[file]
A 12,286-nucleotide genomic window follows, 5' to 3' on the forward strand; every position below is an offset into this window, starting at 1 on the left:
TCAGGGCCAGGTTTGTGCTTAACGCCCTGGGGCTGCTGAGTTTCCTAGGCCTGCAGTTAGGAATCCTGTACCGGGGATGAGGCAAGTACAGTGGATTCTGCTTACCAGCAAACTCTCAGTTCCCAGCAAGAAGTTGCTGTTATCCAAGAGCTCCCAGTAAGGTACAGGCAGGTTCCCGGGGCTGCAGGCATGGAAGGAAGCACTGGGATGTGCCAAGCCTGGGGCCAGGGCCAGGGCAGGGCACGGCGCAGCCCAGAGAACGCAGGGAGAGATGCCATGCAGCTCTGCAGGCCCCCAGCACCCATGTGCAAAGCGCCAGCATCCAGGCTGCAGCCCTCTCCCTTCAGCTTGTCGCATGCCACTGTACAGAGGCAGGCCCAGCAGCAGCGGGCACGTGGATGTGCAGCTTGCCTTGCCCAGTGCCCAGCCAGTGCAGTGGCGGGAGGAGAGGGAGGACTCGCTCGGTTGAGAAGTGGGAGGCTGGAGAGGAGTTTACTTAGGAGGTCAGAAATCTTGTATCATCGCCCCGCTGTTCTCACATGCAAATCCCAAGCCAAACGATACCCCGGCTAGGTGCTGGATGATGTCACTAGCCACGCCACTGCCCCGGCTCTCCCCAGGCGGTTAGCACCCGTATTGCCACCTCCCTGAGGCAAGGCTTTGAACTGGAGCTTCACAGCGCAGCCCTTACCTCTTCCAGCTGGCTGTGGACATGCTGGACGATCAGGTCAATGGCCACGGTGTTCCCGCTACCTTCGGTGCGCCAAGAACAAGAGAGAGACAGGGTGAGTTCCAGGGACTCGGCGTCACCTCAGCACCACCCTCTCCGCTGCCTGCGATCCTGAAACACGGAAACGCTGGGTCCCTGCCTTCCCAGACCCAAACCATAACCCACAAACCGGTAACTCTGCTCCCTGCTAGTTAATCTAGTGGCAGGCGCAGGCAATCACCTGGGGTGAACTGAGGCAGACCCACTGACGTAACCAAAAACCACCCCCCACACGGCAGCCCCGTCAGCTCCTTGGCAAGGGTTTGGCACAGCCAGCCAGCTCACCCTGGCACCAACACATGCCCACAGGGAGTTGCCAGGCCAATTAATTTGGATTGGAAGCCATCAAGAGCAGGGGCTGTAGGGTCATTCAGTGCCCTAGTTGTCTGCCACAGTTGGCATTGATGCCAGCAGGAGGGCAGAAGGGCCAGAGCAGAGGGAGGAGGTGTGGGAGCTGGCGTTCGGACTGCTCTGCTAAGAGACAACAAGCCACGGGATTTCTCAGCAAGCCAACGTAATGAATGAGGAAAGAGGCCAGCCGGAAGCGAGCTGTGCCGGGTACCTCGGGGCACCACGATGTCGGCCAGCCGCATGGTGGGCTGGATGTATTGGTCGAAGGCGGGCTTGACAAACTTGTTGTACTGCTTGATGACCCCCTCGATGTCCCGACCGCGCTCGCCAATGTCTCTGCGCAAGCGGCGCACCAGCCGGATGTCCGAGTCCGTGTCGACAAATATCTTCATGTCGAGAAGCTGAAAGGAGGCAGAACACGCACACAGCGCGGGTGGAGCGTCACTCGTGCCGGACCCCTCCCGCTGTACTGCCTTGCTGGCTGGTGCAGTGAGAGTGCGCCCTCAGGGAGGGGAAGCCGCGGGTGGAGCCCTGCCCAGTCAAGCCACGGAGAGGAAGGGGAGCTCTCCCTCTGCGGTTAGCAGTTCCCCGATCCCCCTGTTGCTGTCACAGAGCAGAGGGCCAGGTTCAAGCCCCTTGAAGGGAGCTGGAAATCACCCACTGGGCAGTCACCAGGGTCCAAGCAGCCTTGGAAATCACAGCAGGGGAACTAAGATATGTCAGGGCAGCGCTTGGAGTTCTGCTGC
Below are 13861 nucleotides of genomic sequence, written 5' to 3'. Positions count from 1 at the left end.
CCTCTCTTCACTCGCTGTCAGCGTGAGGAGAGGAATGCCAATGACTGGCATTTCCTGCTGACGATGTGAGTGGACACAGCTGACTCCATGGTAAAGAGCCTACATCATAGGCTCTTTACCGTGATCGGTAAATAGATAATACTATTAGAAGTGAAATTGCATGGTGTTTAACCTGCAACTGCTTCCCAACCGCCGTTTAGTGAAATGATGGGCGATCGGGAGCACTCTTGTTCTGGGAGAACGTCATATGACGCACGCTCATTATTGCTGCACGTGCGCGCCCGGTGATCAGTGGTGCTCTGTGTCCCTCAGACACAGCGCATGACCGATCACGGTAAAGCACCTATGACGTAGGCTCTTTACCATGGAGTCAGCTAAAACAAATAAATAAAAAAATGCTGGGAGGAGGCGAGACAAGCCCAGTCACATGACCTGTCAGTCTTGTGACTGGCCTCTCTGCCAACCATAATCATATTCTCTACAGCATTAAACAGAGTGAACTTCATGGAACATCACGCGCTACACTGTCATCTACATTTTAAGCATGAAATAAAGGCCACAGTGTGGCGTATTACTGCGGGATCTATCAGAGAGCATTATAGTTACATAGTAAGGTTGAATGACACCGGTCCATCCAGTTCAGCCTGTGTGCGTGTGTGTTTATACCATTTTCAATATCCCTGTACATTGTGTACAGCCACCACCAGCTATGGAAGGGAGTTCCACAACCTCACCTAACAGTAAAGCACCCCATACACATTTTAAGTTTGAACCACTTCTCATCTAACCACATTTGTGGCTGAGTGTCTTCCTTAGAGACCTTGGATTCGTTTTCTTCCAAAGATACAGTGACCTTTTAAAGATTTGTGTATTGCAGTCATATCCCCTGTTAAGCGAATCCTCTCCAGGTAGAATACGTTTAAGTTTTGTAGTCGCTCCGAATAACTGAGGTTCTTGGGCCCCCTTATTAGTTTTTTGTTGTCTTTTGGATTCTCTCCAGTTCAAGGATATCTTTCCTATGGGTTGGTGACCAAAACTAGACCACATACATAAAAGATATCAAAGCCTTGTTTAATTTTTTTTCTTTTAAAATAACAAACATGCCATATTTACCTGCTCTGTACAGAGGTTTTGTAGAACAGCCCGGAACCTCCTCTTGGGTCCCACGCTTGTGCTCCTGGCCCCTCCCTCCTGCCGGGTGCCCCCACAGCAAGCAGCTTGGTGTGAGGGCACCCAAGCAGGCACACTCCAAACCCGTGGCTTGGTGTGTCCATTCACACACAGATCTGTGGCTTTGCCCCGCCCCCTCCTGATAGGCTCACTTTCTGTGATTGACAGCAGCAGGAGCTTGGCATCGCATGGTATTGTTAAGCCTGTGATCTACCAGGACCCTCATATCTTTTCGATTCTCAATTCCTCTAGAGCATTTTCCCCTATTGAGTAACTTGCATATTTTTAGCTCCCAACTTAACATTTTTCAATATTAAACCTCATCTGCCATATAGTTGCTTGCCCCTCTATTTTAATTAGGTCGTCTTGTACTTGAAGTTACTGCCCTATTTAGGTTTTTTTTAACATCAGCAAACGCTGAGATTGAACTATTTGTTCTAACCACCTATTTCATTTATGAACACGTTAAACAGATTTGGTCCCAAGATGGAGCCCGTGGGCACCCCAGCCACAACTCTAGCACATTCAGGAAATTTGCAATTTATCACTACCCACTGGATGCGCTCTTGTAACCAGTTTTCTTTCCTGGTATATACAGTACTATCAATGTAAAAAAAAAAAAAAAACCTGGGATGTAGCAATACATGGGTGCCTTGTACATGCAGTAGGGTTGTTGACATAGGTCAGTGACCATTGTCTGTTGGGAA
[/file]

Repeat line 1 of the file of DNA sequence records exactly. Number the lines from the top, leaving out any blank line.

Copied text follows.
A 12,286-nucleotide genomic window follows, 5' to 3' on the forward strand; every position below is an offset into this window, starting at 1 on the left: